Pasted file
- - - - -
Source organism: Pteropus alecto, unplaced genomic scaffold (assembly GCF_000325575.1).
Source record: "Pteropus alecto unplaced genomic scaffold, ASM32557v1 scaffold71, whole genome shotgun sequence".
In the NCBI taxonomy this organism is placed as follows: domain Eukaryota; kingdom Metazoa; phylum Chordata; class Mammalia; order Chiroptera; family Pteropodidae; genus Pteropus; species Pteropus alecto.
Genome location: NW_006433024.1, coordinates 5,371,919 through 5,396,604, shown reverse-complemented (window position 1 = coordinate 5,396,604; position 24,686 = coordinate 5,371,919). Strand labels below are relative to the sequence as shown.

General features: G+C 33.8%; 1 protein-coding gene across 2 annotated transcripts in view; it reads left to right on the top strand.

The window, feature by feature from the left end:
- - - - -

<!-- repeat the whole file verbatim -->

Source organism: Pteropus alecto, unplaced genomic scaffold (assembly GCF_000325575.1).
Source record: "Pteropus alecto unplaced genomic scaffold, ASM32557v1 scaffold71, whole genome shotgun sequence".
In the NCBI taxonomy this organism is placed as follows: domain Eukaryota; kingdom Metazoa; phylum Chordata; class Mammalia; order Chiroptera; family Pteropodidae; genus Pteropus; species Pteropus alecto.
Genome location: NW_006433024.1, coordinates 5,371,919 through 5,396,604, shown reverse-complemented (window position 1 = coordinate 5,396,604; position 24,686 = coordinate 5,371,919). Strand labels below are relative to the sequence as shown.

General features: G+C 33.8%; 1 protein-coding gene across 2 annotated transcripts in view; it reads left to right on the top strand.

The window, feature by feature from the left end: